By on July 23, 2012

 

This 2009 BMW 535i has 45,000 miles and looks absolutely drop dead gorgeous. It offers nearly the same acceleration as a 550i, and far more space than the 335i, which is more sought after in the enthusiast world.

To me, if you’re a true keeper, all of this is good news. The better news? It’s a lemon!

Specifically, this late model BMW is a lemon law buyback. It happened back in the first year of its existence, due to BMW’s chronic fuel pump issues when it was first released. The recall has since taken place. The part has been over-engineered and the problem solved and warrantied for the life of the vehicle.

As for the title, it will be branded as a ‘Lemon Law Buyback’ until either the end of the time or the moment it’s exported.

These common 5-series models are not particularly popular in the export market either. So the question now becomes, “What is it worth?” The rough book on this model came down at right around $22,500. With the branded title and the bad history of way back when, it sold for only $17,300 at this morning’s auction.

There were two other vehicles that I ended up finishing in a firm but profit vaporizing second place.

This 2010 Impala LS has the tried and true 3.5 Liter v6 and 28,000 miles. The bidding went all the way down to $9000 and I jumped in at $9100. Once the price hit $10,400, a few hundred below the rough book, that’s where it stood. The auction fee probably put it right around $10,650.

Then there was a 2010 Honda Insight LX, which I still kind of regret not holding on to the bidding. The unpopular hybrid had some dings and small scuffs, but only 9,700 miles and a perfect Carfax history. Rough book was $12,800. I jumped in at $11,000 and walked off at $11,900.

Part of the reason was because we are getting right near the model change and 1 to 2 year old vehicles can take some nasty hits during this time period.

The other issue is the vehicle in question.  Unpopular models can be hard to unload and experience has lead me to be more of  a hedger than perhaps I should be in my daily life. I am more willing to bid up a low cost car than a high cost one due to the fact that it’s easier to finance on the lower end.  There were a whole lot of second place finishes today and I deeply hate the fact that some potential deals slid right by my eyes.

However, the higher end of the used car world can be a tough market. Some folks try to wholesale the inventory and let that be that. But I’m always wanting to retail vehicles like the Impala and the Insight. My overhead is far lower than the new car dealers and I’m still of the persuasion that a good presentation can always beat up a big bowtie or giant H on the front of a building.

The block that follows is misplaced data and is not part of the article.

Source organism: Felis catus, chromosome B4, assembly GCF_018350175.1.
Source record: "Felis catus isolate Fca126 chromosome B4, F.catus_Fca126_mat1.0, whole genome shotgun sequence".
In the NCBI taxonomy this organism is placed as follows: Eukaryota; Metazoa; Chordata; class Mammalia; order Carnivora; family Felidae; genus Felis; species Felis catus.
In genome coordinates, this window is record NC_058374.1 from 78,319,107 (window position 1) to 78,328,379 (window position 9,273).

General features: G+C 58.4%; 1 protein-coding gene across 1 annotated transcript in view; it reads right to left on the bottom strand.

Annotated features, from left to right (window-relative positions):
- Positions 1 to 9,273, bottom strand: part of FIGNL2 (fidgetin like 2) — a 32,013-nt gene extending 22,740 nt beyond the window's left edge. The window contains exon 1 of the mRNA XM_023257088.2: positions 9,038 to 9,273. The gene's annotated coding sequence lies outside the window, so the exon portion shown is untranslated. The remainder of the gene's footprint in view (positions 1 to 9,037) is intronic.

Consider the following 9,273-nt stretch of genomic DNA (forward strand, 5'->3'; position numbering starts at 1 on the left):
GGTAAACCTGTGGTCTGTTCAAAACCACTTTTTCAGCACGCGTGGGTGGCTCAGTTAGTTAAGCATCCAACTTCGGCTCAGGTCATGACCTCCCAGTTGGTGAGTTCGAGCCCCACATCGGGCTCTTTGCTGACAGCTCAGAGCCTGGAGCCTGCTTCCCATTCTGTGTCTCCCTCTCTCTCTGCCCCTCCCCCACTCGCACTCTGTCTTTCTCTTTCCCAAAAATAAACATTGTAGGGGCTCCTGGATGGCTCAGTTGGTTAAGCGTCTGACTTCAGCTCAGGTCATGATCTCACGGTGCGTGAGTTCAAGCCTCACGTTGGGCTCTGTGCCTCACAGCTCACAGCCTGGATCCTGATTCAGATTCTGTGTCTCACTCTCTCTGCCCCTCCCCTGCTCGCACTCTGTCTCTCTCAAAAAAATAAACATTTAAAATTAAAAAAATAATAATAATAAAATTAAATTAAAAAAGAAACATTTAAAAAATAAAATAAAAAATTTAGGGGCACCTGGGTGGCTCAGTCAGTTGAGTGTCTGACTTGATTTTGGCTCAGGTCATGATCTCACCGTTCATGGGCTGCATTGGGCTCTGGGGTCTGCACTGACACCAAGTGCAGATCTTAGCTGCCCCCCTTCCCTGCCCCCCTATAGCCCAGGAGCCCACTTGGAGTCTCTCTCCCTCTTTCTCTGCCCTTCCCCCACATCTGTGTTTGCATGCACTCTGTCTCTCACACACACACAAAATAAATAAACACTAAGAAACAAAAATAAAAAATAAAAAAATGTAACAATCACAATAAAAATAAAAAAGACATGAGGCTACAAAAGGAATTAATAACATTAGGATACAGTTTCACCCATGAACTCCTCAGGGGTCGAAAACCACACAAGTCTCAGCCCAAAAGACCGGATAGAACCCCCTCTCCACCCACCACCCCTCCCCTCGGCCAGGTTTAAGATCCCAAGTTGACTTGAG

We’ll see. In the meantime, if you folks want to enjoy the sweet lemonade of a killer deal, you often have to throw some lemons into the mix. Branded titles and the unpopular ‘retail’ car are just two ingredients I try to throw into my personal recipe.

 

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45 Comments on “Hammer Time: And Now For Something Completely Different…...”


  • avatar
    krhodes1

    Lots of BMWs got lemon-lawed in the first couple years of the twin-turbo six due to the fuel pump issues they had. A friend had one of the VERY first 335i coupes and it stranded him in Italy when it was one week old. That car went through 7(!) fuel pumps in the 18 months he owned it, but #7 has been fine ever since. I also know someone who had a VW Passat lemoned when the coil pack fiasco was happening – it wasn’t that the car was unfixable, just that the dealer couldn’t get the parts and the car was off the road for whatever number of days his state allowed before the lemon law kicked in. He even had a loaner from the dealership – didn’t matter, VW had to buy back the car.

    I also share Stevens opinion of salvage title cars. Nothing to be afraid of as long as the price is right (and the car is fixed correctly). Two of the best cars I have ever had were a wreck repaired 2000 Saab 9-5 and a theft recovery 1991 BMW 318is.

  • avatar
    modelt1918

    I look forward to these articles. I learn a lot. Thanx!

  • avatar
    28-Cars-Later

    Steve how do R-titles and what-not sit with your customers? Do they try to talk you down a bit if they are interested, or do they not even care?

    • 0 avatar
      KalapanaBlack

      No disrespect to Mr. Lang (I admire your information quite a bit!), but if I heard “R-Title” or “Lemon Law” attached to any second hand car with less than a 50% discount, especially one on a dealer lot, I’d go no further. I don’t care how it drives or what badge is on the steering wheel.